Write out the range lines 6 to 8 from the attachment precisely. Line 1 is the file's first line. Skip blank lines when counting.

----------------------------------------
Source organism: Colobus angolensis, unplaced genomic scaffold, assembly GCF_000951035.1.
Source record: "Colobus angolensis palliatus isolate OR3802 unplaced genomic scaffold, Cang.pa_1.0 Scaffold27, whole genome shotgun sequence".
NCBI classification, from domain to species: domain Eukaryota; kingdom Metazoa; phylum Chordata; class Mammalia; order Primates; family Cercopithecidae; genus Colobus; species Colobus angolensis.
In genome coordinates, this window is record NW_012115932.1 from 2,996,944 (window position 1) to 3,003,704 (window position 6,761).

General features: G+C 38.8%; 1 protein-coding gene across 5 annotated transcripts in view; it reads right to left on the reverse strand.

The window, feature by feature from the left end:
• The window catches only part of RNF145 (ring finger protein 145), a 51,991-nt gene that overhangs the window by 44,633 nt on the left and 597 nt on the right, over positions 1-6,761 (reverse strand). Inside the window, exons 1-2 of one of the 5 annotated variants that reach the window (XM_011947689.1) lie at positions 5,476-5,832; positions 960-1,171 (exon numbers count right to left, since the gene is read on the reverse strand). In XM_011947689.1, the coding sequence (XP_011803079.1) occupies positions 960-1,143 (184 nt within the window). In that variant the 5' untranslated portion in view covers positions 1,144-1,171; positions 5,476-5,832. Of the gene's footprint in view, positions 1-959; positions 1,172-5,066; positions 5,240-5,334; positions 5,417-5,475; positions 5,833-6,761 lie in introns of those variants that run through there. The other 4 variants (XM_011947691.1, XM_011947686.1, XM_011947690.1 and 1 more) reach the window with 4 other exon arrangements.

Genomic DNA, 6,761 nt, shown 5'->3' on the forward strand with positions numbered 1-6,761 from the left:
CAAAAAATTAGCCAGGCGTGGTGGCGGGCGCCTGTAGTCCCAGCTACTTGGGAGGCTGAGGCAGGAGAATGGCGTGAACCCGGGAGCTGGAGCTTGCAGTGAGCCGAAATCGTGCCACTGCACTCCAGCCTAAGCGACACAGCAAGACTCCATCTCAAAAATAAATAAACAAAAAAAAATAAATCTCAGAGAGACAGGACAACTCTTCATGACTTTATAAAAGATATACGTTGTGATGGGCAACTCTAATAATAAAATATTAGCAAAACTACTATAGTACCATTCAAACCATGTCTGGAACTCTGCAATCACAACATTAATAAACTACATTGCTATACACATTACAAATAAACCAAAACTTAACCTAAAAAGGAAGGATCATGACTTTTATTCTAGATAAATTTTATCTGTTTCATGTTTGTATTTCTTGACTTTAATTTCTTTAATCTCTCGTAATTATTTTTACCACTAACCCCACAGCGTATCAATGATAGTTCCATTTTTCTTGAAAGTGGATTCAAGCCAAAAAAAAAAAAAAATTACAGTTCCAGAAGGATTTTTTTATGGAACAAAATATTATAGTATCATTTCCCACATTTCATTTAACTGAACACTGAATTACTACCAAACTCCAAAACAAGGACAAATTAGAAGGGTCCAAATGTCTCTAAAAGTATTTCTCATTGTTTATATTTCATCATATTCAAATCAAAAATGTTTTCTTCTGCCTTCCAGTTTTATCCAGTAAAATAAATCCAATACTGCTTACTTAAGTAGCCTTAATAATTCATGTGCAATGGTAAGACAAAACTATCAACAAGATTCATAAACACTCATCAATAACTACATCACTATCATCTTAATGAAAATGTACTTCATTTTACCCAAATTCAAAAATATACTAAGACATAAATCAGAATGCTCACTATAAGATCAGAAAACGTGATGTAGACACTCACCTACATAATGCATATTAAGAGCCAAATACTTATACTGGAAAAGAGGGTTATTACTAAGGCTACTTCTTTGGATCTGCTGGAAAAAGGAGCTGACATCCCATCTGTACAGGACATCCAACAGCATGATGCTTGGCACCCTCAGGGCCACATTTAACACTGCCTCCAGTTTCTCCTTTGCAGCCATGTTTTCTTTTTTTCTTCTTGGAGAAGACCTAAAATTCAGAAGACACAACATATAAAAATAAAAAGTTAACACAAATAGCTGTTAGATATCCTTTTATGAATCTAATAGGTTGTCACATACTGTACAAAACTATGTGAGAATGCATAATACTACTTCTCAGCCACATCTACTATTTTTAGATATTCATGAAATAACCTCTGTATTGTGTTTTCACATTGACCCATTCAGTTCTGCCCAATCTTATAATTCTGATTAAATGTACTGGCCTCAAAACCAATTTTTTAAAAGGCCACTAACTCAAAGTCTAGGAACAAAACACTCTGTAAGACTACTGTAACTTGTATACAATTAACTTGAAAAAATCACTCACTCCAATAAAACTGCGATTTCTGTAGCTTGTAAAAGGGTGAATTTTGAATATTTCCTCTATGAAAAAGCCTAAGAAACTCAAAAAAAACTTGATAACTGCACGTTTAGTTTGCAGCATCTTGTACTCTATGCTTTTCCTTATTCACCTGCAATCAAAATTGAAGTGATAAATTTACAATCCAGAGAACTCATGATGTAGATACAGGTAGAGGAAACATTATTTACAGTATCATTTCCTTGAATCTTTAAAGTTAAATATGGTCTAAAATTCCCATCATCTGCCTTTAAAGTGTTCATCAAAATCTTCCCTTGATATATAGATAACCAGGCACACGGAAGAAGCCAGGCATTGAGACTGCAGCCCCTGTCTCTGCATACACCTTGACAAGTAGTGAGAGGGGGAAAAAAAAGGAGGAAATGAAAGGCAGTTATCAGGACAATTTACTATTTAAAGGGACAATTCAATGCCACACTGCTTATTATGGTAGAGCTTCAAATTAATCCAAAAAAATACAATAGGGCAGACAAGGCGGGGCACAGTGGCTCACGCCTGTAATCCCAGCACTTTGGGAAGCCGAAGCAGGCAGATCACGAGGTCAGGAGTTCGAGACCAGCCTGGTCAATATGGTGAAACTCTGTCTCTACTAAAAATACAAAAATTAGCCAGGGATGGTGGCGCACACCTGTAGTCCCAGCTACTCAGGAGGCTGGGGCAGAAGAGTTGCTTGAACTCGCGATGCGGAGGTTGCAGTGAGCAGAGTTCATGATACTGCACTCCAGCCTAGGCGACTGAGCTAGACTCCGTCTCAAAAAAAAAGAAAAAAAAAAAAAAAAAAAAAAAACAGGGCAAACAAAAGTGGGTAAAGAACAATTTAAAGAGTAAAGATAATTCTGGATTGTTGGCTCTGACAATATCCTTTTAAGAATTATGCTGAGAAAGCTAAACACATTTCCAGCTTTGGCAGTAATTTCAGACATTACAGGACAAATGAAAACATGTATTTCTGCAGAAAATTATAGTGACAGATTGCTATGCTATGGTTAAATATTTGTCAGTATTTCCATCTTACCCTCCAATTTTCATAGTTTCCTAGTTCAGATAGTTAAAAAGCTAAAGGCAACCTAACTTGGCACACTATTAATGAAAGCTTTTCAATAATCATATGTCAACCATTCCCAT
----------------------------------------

The window, feature by feature from the left end:
• The window catches only part of RNF145 (ring finger protein 145), a 51,991-nt gene that overhangs the window by 44,633 nt on the left and 597 nt on the right, over positions 1-6,761 (reverse strand). Inside the window, exons 1-2 of one of the 5 annotated variants that reach the window (XM_011947689.1) lie at positions 5,476-5,832; positions 960-1,171 (exon numbers count right to left, since the gene is read on the reverse strand). In XM_011947689.1, the coding sequence (XP_011803079.1) occupies positions 960-1,143 (184 nt within the window). In that variant the 5' untranslated portion in view covers positions 1,144-1,171; positions 5,476-5,832. Of the gene's footprint in view, positions 1-959; positions 1,172-5,066; positions 5,240-5,334; positions 5,417-5,475; positions 5,833-6,761 lie in introns of those variants that run through there. The other 4 variants (XM_011947691.1, XM_011947686.1, XM_011947690.1 and 1 more) reach the window with 4 other exon arrangements.

Genomic DNA, 6,761 nt, shown 5'->3' on the forward strand with positions numbered 1-6,761 from the left: